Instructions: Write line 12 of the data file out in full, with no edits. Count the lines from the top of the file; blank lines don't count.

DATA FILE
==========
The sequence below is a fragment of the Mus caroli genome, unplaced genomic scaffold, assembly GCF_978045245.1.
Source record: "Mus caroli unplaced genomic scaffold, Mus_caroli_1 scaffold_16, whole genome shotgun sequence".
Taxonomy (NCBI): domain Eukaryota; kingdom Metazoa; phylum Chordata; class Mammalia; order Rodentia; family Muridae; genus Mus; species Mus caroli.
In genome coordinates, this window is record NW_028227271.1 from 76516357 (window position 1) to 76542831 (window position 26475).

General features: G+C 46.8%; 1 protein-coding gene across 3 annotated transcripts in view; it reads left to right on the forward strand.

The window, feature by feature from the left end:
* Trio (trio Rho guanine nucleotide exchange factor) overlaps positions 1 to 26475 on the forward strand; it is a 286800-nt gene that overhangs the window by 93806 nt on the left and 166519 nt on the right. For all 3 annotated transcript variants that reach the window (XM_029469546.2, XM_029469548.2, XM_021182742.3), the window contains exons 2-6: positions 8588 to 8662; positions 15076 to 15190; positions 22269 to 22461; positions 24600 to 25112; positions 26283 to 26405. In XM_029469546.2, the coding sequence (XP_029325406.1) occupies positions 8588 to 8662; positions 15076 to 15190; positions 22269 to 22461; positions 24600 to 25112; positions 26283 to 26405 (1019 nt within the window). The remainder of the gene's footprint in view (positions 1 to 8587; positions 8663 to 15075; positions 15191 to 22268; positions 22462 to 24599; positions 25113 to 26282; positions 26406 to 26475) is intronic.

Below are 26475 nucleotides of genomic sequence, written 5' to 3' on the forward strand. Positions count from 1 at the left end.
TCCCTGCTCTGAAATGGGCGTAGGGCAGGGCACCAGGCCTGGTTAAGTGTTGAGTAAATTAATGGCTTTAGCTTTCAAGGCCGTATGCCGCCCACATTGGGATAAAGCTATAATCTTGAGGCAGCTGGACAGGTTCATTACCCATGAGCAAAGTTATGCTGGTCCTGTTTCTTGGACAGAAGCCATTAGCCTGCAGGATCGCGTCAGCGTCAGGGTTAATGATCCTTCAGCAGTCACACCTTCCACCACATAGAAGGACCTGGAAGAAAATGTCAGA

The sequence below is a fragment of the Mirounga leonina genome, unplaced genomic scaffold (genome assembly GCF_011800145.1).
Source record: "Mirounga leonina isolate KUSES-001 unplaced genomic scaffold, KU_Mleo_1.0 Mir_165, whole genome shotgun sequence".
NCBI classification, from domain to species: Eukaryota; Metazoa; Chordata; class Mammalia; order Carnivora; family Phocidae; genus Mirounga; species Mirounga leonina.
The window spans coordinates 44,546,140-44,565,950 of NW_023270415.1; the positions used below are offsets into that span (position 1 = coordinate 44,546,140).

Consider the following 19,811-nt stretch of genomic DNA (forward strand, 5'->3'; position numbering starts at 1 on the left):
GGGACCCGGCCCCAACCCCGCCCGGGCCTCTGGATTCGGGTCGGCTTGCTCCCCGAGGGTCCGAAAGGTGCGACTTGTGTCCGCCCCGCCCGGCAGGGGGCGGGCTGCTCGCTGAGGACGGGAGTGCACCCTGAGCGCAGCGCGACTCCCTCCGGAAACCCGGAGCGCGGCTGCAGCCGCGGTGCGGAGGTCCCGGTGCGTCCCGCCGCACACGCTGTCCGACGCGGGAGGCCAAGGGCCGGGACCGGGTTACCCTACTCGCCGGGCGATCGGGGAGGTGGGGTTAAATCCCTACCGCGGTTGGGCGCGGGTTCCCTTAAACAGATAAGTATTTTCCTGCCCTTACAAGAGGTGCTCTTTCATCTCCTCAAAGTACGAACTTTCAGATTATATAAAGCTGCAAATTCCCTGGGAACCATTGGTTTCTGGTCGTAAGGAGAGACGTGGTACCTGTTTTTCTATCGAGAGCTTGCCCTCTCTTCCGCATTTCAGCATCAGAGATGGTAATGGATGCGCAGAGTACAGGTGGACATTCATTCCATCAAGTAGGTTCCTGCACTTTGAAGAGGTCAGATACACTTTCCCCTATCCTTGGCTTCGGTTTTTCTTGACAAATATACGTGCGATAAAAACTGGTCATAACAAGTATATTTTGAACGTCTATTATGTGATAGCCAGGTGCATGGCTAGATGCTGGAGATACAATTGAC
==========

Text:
NCBI classification, from domain to species: Eukaryota; Metazoa; Chordata; class Mammalia; order Carnivora; family Phocidae; genus Mirounga; species Mirounga leonina.